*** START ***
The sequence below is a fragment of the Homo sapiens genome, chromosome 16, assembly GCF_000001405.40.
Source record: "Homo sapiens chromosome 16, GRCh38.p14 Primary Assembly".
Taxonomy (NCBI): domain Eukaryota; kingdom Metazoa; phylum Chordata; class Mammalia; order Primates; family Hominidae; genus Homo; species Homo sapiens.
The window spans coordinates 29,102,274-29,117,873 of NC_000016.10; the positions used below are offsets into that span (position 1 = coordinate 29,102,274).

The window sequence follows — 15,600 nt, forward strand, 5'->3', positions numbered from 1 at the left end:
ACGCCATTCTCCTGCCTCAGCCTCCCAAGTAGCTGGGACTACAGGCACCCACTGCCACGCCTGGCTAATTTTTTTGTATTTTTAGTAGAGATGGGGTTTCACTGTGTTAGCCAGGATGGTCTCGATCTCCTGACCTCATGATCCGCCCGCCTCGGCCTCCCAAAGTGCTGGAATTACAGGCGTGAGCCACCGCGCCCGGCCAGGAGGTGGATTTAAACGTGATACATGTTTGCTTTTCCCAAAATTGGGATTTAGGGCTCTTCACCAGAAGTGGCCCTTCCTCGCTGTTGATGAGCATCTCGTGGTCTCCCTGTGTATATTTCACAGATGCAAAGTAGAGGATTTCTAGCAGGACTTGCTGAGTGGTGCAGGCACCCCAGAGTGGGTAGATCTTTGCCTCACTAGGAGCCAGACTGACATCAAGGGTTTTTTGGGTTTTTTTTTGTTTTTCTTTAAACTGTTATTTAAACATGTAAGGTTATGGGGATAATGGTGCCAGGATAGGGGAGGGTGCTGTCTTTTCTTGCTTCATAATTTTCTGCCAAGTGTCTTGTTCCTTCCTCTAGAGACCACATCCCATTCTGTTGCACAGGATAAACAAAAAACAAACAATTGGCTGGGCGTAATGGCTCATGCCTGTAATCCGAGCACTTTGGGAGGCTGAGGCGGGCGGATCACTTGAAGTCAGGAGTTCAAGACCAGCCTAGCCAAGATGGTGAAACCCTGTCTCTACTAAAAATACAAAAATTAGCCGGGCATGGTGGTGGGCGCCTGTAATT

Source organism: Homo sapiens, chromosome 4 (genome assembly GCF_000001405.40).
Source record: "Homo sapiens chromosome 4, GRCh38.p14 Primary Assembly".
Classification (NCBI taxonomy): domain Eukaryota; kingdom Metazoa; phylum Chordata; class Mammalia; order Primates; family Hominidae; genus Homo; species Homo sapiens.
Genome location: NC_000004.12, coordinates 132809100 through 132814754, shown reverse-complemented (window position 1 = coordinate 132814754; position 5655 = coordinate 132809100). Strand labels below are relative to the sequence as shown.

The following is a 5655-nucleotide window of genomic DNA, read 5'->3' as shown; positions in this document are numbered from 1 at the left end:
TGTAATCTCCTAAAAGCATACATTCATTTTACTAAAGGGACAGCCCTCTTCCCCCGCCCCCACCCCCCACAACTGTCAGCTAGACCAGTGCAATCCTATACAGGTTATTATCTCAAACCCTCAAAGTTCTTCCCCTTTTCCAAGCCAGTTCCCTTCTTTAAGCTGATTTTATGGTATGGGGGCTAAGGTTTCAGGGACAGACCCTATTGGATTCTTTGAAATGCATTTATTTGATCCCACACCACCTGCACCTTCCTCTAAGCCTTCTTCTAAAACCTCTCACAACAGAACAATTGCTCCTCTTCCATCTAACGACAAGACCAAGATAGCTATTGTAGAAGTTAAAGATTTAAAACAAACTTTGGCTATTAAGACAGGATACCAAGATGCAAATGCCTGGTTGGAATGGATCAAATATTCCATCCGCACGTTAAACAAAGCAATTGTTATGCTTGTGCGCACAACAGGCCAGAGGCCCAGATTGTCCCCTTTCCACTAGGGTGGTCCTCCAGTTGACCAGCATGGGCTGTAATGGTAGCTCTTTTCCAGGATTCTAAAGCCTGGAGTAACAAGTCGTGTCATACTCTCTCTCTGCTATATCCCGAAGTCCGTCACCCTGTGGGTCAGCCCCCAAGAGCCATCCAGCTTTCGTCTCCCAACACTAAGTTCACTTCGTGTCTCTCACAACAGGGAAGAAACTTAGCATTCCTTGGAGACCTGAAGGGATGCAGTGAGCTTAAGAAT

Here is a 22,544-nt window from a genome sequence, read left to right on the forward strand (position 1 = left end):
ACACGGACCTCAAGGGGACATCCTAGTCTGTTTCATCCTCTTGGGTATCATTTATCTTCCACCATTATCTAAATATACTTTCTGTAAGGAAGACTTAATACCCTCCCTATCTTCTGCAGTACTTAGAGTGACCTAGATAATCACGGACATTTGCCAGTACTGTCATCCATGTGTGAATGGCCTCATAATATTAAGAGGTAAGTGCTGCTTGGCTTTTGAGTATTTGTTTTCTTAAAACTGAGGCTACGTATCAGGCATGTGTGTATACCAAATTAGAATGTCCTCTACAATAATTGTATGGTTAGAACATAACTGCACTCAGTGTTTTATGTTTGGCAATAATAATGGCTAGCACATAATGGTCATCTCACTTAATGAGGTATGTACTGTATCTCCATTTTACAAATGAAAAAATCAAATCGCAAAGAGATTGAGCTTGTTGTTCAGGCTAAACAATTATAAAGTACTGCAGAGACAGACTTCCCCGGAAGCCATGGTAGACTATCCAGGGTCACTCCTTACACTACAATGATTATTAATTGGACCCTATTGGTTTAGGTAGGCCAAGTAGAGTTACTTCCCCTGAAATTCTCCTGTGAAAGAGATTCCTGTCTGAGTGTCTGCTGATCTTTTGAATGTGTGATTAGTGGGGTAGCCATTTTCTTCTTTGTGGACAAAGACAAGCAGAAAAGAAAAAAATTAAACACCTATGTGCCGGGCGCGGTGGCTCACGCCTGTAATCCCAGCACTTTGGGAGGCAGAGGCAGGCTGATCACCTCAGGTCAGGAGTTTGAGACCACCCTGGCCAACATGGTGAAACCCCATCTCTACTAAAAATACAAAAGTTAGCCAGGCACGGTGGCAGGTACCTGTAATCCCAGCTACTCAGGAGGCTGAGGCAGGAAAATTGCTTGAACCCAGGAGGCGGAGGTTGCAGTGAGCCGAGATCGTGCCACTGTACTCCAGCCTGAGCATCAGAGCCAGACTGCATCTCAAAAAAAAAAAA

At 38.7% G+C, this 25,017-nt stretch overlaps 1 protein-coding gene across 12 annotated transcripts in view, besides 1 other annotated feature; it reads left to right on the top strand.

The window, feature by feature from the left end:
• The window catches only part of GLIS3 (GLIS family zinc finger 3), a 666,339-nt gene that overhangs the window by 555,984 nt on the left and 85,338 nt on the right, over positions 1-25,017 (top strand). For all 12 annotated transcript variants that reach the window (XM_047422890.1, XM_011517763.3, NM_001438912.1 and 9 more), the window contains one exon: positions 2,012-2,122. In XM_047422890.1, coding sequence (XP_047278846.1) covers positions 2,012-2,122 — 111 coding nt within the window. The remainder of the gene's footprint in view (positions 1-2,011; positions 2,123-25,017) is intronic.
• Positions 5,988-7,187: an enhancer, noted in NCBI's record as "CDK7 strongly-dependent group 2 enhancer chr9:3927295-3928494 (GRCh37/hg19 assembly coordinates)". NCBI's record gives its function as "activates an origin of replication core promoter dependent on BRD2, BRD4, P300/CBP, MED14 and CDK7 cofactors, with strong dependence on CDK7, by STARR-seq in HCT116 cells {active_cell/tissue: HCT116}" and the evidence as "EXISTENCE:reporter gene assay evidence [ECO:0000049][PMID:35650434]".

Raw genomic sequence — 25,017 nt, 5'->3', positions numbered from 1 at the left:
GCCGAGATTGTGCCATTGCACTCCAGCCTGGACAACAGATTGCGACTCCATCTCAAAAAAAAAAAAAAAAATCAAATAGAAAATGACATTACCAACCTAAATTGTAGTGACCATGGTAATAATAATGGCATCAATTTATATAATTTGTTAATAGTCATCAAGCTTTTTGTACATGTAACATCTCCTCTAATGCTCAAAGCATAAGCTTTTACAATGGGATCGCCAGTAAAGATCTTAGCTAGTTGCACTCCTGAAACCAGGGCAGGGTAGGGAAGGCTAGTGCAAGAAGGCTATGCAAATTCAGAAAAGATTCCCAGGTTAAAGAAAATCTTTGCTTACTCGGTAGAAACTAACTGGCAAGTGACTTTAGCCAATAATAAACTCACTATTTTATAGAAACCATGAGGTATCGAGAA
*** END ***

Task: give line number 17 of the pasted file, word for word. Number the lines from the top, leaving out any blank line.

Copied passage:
• The window catches only part of GLIS3 (GLIS family zinc finger 3), a 666,339-nt gene that overhangs the window by 555,984 nt on the left and 85,338 nt on the right, over positions 1-25,017 (top strand). For all 12 annotated transcript variants that reach the window (XM_047422890.1, XM_011517763.3, NM_001438912.1 and 9 more), the window contains one exon: positions 2,012-2,122. In XM_047422890.1, coding sequence (XP_047278846.1) covers positions 2,012-2,122 — 111 coding nt within the window. The remainder of the gene's footprint in view (positions 1-2,011; positions 2,123-25,017) is intronic.